By Cathy Converse

Have you ever been in a meeting where the only decision that was made was to have another meeting? Chances are you have been—I certainly have. And if you’re particularly unlucky, you’ve been in a string of such meetings, where over the course of weeks or months no definitive decisions are made, and consequently no action is taken, and no progress is made.

Whether you are the leader or a participant in such a meeting, a lack of decisiveness can be frustrating at best, and yet leaders often struggle with being decisive. How do we know we’re making the right decision? What additional information could we gather? What if it doesn’t work?

At Collaborative Momentum Consulting (CMC) we believe strongly that courageous leadership is an important solution to problems that hinder our growth as individuals, groups, organizations and communities today. Through this blog, we will be discussing courageous leadership—the characteristics that make up this type of leadership, the benefits to all of us, and the strategies we can use to expand our skill in courageous leadership into all areas of our lives.

One of the ten characteristics of courageous leadership identified through our research is decisiveness. Decisiveness can be defined as making the best decision you can with the information available to you in the time that you have. In a study of behaviors that differentiate CEOs who perform highly from those who do not, decisiveness was one of the most important (Botelho, 2017). The researchers reported that CEOs who made decisions quickly and with conviction, even in ambiguous situations or in the absence of information, were twelve times more likely to be high-performing. Why, then, do so many of us struggle with making decisions?

Information Overload

One reason why it’s challenging to make quick decisions is the abundance of information that is available—or potentially available—to us in the information age. Technology has made it possible to gather data in areas where it was difficult or impossible to do so in the past. Research in general has proliferated and the web seems to put a nearly infinite amount of information at our fingertips—if only we had time to do exhaustive searches. This plethora of information can lead to “information anxiety” and the inability to make decisions quickly. (How many times have you thought, “If I just scroll through one more page of search engine results I’ll find something else that’s really useful”?) Ironically, the ready availability of so much information has made it harder, not easier, to move forward decisively.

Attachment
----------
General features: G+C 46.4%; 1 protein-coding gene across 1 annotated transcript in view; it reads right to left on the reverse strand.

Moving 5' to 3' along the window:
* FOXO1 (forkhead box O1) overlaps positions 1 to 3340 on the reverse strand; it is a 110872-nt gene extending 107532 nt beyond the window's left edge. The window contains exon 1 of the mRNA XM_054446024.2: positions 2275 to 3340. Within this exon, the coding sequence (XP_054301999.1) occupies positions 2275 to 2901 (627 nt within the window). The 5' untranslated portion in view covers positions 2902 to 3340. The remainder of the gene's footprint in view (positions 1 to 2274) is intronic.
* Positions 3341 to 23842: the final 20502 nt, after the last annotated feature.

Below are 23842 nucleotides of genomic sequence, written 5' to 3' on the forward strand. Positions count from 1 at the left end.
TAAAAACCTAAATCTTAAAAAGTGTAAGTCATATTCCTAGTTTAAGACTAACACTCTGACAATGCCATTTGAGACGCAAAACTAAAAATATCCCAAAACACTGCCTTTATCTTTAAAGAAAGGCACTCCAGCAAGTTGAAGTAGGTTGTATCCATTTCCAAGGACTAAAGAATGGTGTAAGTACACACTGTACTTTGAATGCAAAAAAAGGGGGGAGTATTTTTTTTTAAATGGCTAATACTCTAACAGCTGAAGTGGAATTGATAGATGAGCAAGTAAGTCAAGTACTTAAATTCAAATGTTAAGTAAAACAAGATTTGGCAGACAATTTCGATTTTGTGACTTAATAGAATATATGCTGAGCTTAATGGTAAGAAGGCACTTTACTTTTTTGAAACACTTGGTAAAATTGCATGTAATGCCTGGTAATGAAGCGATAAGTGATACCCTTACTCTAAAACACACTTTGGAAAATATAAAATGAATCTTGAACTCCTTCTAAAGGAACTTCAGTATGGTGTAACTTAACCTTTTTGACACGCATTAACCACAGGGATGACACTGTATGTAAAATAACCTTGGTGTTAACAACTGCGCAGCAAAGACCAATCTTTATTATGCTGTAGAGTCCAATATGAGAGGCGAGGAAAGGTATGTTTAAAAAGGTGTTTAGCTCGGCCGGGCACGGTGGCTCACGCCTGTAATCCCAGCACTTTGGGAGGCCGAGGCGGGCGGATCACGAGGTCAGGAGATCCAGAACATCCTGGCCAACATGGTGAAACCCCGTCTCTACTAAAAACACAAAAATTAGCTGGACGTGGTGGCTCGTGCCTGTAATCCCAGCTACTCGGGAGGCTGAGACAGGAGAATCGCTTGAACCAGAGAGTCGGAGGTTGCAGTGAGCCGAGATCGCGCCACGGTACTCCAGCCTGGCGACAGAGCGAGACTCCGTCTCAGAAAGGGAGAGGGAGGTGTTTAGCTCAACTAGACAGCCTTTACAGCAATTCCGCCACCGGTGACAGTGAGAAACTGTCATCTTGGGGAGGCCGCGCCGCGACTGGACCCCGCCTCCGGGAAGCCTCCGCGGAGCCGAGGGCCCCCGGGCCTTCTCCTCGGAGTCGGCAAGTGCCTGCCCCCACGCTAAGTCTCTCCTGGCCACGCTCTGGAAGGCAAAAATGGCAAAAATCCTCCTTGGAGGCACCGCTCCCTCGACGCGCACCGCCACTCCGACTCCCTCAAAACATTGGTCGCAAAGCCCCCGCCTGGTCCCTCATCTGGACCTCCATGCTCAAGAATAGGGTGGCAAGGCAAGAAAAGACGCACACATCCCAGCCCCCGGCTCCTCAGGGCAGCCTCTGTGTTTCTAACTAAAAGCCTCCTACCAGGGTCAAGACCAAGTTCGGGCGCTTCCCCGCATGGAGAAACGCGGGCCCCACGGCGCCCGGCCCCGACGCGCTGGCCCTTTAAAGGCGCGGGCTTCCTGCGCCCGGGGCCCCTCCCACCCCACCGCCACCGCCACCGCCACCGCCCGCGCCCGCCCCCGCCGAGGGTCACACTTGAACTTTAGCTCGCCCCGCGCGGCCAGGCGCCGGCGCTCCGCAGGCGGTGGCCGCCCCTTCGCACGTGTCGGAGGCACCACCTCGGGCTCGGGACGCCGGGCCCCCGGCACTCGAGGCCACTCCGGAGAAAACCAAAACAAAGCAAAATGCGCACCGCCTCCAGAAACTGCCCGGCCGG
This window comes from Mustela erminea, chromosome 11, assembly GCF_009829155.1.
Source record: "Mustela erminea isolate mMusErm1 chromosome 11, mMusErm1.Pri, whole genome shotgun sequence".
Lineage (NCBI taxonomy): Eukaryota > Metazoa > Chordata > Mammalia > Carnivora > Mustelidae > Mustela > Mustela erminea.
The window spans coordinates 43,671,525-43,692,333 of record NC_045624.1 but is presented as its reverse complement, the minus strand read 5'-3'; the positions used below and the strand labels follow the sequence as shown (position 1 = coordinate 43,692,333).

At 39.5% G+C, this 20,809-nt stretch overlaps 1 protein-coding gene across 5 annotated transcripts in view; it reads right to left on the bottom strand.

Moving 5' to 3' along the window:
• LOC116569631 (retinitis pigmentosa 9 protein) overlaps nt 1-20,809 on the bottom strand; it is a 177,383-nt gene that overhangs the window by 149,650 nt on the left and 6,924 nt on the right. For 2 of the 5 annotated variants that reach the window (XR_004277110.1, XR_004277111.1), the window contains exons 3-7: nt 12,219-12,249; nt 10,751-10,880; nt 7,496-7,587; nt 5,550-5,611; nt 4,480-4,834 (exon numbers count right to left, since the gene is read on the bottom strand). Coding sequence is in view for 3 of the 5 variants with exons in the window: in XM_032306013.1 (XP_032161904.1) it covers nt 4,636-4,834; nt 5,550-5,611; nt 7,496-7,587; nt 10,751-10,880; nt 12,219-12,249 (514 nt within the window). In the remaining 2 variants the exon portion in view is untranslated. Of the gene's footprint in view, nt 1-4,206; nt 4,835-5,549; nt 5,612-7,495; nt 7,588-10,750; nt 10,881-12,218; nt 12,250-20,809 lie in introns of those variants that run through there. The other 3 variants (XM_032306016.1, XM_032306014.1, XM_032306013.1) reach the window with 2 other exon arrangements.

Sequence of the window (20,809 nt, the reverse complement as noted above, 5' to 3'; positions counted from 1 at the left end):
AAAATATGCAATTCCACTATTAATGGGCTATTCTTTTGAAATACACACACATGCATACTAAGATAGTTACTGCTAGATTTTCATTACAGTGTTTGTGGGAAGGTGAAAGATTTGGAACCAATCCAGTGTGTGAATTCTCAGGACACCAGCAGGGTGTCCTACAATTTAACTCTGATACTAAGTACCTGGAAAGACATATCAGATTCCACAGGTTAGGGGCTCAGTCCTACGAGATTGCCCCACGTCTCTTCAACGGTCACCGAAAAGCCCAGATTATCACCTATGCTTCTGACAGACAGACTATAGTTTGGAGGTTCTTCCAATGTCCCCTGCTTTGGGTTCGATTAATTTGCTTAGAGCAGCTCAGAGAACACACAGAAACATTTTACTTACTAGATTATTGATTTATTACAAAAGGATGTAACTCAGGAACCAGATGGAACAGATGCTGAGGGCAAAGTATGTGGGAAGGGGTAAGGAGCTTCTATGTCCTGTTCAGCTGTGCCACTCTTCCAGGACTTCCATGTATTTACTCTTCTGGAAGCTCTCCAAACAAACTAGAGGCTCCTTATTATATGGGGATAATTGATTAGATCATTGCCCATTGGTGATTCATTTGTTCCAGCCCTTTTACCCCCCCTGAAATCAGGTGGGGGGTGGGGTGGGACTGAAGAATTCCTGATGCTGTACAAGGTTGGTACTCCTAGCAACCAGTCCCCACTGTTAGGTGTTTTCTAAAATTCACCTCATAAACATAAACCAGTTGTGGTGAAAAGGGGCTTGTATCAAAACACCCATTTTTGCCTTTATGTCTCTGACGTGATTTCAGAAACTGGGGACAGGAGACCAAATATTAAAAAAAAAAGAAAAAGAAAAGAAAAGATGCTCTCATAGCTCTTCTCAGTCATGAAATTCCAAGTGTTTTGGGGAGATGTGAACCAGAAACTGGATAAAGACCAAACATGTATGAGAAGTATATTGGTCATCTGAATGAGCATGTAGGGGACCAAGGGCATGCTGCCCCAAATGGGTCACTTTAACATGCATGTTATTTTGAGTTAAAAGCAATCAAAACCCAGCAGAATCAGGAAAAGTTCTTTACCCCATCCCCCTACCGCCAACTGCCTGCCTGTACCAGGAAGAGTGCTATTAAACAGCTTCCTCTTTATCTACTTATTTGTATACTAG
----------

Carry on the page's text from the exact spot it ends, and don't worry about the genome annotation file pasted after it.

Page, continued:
Another challenge to decisiveness is the value our society places on perfection. People are praised for being meticulous, exhaustively researching each option, and carefully analyzing every possible outcome. Yet this analysis paralysis can make it very difficult to make decisions and then stick to them. As an example, in preparation for a recent vacation I spent hours researching every single option for a guided tour of the area. I was driven by a desire to find the “perfect” tour for my party—as if that existed and would make a material difference in our enjoyment of the day.

Fear of Failure

Ultimately the biggest barrier to decisiveness is fear: fear that we will make the wrong decision, that as a result we will fail in our endeavor, and that there will be negative consequences (and shame) for us personally. And yet, here’s where the research gets really interesting: In most cases the outcome is less important than the fact that the decision was made. In other words, a wrong decision is better than no decision at all. How can this be? First, consider that not making a decision is, in fact, a decision: you are deciding to take no action. In reality (and to clarify, we’re not talking about patient care here) most wrong decisions can be fixed, but failing to decide and act often can’t. When a decision ends in failure, we can at least learn from our mistakes—we know what doesn’t work. As Henry Ford said, “Failure is simply the opportunity to begin again, this time more intelligently.”